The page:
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Thread: Recovery from injury - getting my squatz back page

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    heatseeker's Avatar
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    Recovery from injury - getting my squatz back

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    I've been dealing with an injury to my quad since May that's left me unable to squat at all--not even air squats. After a LOT of physical therapy and careful recovery, I've now got the green light to squat again, taking it slow and mindful and all that jazz.

    I should be ecstatic, but trying to squat now is like re-learning how to walk or something. Front squats are harder than back squats, but even back squats are difficult. I got up to 95# last week in a practice set, and this morning I got up to 75#, at which point it was very difficult and my quad/hip were starting to tweak. For reference, my former PR was 185#, back in May. For me to have lost this much strength is absolutely gutting.

    I'm pretty sure I haven't actually lost that much strength, it's just a matter of re-teaching all the accessory muscles how to squat. My squats feel really unstable, like I could collapse at any moment, and like my knees are balancing on ice--definitely not like I'm recruiting all the right muscles.

    I'm wondering what would be the best way to go about recovering my form and strength? I was thinking high reps of low weight--like sets of 15 slow, controlled squats with 55-65#--but this was just a guess, I don't actually know what I'm talking about. Anyone have any other ideas or insight?

    *sniffle* My squats... I want my squats back.

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    Iron Will's Avatar
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    Get a physiotherapist or a very good personal trainer to work with you on rebuilding your strength. It sounds to me like you have really done a number on yourself and should be seeking help from a qualified professional for proper rehab progression.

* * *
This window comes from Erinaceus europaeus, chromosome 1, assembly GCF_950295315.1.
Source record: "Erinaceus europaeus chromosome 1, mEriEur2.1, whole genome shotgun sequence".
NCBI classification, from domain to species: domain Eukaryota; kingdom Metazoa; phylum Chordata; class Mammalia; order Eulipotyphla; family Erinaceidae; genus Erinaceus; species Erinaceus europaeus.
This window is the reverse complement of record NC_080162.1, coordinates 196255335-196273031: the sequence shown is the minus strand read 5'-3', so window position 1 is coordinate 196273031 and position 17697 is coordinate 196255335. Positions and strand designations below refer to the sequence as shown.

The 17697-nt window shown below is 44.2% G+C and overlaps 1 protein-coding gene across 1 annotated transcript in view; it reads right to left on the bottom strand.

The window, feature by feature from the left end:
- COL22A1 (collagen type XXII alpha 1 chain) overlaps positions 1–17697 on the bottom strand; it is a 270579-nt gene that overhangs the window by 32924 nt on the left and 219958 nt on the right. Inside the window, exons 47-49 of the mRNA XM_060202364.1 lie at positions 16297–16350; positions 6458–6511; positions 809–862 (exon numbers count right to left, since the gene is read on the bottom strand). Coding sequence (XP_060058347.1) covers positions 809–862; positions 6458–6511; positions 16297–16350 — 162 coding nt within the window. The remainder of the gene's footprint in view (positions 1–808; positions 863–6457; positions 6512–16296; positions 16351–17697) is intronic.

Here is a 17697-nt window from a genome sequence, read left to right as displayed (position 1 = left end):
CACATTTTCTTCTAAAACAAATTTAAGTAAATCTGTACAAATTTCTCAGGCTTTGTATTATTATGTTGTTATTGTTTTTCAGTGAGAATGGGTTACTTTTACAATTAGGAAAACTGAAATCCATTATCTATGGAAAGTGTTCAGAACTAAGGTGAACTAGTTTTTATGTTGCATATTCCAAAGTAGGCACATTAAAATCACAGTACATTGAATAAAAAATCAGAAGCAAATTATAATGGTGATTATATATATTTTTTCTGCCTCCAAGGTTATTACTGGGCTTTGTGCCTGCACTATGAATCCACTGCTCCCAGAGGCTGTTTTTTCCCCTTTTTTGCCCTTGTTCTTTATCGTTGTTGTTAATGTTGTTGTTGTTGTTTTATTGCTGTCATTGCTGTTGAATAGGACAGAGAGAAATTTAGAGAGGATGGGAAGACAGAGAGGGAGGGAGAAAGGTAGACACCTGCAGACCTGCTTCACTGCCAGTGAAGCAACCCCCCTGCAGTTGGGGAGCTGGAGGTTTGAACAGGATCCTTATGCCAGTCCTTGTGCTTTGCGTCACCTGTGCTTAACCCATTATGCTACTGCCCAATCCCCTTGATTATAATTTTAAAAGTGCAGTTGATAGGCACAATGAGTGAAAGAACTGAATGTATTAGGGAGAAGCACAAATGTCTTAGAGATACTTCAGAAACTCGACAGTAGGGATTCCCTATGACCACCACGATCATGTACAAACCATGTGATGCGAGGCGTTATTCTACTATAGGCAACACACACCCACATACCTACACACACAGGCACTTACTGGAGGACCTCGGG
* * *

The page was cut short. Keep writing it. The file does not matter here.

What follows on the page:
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    Give these a try and when they start to get too easy give me a shout and I've got an even more brutal version !


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    Higher rep back squats with a lighter weight could be a good approach. This is similar to Bill Starr's recovery protocol for muscle belly injuries of the back, with deadlifts. I don't see the point in doing weird exercises for recovery when a properly executed back squat will hit all your legs muscles in proportion.

    Make sure your form is perfect, and do higher reps with low weight as you have started. As you get more comfortable gradually increase the weight, and lower the reps until you are close to your old squat.

    By the way, what happened to your quad?

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    heatseeker's Avatar
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    I was spotting someone on squat and they dropped the bar, loaded to 175, on my thigh, about six inches above my knee. My leg was planted at the time because I was in a half-squat behind the person, arms under shoulders, pulling them up out of the lift. Crushed the muscle down to the bone in a strip the size and shape of the bar. So, basically, one of those freak accidents you'll never see again .

    The reason I couldn't squat was that the resulting scarring impinged the quad and I started getting severe pain in the RF tendon attachment at the hip. The injury is much better now--though I still have a pocket of swelling above my knee that might never go away, and a noticeable dent in my leg--but the months off from squatting have done a serious number on my strength and form in that arena.

    Get a physiotherapist or a very good personal trainer to work with you on rebuilding your strength. It sounds to me like you have really done a number on yourself and should be seeking help from a qualified professional for proper rehab progression.
    I see two different physios and have three coaches who've been with me through the whole ordeal, and I train 5x/wk. I'm not lacking in people giving me qualified advice; but I find the people on these boards tend to know more about the power lifts and have a better depth of knowledge when it comes to those specific lifts, hence my asking.

    I don't see the point in doing weird exercises for recovery when a properly executed back squat will hit all your legs muscles in proportion.
    This was exactly my line of thought. I wanna squat! I'm not gonna get better at squat if I don't, you know, squat.

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    Quote Originally Posted by heatseeker View Post